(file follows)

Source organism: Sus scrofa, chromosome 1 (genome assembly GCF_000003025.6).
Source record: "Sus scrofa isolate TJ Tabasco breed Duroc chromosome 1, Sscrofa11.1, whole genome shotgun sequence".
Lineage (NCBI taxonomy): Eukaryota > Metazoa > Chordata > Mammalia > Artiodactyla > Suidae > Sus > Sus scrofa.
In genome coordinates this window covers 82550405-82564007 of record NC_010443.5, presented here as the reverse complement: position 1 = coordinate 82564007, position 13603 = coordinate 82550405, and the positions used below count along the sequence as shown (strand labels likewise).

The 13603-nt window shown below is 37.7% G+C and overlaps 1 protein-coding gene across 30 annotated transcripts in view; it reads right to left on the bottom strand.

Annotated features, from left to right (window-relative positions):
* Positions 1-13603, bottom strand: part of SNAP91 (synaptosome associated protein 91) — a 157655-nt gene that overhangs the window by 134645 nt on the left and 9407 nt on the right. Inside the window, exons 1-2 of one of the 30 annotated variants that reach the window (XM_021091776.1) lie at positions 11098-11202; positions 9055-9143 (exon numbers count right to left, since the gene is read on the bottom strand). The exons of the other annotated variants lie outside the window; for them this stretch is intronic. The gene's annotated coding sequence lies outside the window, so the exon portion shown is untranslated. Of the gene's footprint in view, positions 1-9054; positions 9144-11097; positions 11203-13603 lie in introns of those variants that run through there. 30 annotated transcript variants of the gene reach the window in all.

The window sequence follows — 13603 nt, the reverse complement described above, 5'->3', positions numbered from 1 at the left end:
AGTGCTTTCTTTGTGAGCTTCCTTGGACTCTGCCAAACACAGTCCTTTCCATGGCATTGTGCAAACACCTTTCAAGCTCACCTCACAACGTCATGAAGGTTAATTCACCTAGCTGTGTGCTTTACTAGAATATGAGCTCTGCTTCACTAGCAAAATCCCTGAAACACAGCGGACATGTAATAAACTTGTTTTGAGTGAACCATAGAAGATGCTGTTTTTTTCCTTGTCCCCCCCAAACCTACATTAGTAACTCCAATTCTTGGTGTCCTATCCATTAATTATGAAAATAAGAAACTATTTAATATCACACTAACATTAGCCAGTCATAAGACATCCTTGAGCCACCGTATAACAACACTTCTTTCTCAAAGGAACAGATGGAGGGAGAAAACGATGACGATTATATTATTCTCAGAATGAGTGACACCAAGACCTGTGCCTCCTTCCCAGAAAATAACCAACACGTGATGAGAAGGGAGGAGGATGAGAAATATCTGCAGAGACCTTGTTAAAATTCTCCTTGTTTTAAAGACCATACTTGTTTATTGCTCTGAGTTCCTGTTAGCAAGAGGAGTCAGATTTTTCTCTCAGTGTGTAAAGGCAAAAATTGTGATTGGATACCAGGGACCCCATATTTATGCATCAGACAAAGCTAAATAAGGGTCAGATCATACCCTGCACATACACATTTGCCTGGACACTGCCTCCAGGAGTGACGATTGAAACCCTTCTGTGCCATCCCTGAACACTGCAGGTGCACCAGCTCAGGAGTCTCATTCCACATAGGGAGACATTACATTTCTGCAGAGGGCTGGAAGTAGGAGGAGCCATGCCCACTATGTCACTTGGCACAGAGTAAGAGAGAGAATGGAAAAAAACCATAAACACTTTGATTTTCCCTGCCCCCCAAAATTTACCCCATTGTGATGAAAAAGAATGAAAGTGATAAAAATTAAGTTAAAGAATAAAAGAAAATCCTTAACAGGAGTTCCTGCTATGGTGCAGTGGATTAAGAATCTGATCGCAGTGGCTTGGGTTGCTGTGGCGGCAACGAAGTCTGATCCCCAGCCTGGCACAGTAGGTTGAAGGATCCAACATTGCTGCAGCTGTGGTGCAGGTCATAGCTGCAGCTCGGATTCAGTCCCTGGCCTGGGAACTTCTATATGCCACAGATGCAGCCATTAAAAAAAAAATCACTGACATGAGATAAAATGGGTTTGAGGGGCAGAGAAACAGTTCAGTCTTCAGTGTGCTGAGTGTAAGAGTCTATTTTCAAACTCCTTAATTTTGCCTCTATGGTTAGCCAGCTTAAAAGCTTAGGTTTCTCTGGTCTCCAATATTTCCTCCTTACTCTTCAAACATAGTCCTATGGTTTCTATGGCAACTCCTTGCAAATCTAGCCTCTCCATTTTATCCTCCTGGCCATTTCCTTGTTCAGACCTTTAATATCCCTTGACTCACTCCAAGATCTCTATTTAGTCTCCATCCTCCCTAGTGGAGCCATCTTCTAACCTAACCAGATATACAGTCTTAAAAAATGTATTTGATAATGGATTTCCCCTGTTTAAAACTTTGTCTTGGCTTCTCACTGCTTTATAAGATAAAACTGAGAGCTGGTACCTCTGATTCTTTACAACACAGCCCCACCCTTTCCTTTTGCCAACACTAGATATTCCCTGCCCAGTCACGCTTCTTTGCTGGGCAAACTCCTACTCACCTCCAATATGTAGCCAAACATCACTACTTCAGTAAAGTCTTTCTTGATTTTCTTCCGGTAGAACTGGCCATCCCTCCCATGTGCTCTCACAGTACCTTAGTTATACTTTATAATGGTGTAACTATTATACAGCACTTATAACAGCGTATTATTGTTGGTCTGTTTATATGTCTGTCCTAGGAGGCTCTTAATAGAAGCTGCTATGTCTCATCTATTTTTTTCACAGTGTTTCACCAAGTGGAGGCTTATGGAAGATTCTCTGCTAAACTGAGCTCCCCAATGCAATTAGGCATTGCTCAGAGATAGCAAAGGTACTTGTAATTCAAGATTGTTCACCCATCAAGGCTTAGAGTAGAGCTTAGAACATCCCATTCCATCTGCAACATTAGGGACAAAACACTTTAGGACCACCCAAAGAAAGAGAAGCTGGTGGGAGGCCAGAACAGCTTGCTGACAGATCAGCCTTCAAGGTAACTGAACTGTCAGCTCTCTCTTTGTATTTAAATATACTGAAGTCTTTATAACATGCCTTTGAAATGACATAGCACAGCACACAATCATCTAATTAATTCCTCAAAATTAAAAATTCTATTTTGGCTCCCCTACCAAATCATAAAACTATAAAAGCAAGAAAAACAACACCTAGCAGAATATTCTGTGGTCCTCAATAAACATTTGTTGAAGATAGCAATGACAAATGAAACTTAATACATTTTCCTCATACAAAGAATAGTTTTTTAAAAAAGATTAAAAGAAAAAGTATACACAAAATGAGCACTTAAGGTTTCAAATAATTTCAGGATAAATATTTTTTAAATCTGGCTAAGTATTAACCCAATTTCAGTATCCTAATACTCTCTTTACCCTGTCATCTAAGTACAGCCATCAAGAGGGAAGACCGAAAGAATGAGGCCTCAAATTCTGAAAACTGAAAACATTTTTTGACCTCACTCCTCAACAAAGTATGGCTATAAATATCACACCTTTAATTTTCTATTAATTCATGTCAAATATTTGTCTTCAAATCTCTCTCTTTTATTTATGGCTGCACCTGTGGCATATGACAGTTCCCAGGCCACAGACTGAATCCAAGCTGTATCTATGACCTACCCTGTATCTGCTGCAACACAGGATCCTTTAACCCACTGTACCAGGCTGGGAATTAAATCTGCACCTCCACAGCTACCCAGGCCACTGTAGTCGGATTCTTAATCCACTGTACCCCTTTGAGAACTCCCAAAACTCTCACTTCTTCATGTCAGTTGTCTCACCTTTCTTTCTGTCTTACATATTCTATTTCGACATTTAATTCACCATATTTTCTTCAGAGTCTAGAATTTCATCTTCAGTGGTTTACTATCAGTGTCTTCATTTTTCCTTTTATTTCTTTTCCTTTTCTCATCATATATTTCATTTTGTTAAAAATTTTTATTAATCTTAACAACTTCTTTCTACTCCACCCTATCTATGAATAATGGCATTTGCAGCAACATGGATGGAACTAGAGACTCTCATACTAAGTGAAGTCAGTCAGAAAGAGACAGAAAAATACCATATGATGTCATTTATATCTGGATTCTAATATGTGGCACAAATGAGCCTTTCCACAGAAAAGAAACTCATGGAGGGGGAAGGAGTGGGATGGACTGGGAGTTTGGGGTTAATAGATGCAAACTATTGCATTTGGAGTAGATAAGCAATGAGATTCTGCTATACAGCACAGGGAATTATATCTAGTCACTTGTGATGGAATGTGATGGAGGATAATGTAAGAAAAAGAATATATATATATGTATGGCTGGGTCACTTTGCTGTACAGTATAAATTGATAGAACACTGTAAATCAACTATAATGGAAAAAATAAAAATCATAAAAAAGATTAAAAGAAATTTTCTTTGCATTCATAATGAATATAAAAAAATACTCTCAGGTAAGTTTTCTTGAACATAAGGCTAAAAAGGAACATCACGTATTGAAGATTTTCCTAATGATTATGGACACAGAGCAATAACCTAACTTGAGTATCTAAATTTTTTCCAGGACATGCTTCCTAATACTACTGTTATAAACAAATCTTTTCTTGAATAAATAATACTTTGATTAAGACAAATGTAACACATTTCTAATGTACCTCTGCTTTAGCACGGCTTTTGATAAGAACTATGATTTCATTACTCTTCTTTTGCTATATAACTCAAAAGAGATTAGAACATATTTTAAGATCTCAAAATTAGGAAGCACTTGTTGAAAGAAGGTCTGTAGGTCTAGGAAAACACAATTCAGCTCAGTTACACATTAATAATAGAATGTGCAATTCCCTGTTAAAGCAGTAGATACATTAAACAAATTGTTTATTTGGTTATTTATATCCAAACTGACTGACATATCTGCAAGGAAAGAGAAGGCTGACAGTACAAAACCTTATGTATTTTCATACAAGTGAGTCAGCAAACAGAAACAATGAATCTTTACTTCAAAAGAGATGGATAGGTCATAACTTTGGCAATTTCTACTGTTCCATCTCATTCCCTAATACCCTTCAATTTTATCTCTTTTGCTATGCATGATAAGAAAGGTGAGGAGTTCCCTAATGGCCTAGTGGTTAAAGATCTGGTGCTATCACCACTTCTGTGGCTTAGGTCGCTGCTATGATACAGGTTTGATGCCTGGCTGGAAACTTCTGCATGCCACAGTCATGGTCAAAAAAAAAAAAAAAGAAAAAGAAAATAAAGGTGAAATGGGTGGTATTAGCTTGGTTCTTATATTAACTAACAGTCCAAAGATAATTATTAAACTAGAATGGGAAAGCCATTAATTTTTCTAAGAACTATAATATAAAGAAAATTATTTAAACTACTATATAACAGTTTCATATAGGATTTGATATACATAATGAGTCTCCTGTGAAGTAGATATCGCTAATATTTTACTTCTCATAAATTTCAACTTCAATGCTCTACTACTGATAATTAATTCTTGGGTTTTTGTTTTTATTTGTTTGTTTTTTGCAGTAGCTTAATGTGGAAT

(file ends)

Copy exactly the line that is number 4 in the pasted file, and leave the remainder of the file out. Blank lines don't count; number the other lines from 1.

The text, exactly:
In genome coordinates this window covers 82550405-82564007 of record NC_010443.5, presented here as the reverse complement: position 1 = coordinate 82564007, position 13603 = coordinate 82550405, and the positions used below count along the sequence as shown (strand labels likewise).